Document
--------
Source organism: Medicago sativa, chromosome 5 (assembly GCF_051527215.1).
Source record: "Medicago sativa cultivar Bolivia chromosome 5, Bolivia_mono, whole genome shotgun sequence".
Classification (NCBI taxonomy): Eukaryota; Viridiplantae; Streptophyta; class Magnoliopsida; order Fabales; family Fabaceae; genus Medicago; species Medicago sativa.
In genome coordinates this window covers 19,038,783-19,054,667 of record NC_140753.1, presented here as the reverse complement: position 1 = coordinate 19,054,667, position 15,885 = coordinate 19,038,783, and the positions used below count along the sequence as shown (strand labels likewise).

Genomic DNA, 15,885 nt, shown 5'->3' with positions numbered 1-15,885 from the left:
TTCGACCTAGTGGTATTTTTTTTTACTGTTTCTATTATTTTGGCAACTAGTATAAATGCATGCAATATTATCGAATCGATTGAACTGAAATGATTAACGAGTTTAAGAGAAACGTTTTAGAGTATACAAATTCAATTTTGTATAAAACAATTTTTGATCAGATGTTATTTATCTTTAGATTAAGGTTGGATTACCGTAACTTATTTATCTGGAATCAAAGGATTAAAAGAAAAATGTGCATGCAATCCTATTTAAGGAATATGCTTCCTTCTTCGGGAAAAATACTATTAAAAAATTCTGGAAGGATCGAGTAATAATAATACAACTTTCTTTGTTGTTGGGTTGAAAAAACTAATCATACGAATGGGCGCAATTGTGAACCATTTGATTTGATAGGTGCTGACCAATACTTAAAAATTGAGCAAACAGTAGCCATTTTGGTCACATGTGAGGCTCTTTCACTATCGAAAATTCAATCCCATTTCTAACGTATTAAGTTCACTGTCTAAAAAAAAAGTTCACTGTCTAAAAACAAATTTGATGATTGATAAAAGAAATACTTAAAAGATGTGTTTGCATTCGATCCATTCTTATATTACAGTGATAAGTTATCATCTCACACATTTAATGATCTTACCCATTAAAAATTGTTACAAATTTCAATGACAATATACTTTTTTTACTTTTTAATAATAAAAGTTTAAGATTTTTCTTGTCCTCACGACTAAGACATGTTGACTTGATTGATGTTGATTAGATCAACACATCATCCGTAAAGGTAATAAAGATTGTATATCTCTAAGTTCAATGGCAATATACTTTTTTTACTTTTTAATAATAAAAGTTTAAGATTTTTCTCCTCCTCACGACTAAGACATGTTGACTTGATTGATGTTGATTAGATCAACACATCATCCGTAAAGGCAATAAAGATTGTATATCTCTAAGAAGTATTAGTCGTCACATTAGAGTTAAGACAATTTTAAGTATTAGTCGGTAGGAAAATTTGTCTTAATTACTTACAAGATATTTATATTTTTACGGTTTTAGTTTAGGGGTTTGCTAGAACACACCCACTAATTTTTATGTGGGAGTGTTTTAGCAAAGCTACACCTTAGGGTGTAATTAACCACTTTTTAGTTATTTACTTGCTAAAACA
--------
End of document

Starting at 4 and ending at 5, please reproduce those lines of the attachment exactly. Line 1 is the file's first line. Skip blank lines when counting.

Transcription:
In genome coordinates this window covers 19,038,783-19,054,667 of record NC_140753.1, presented here as the reverse complement: position 1 = coordinate 19,054,667, position 15,885 = coordinate 19,038,783, and the positions used below count along the sequence as shown (strand labels likewise).

Genomic DNA, 15,885 nt, shown 5'->3' with positions numbered 1-15,885 from the left: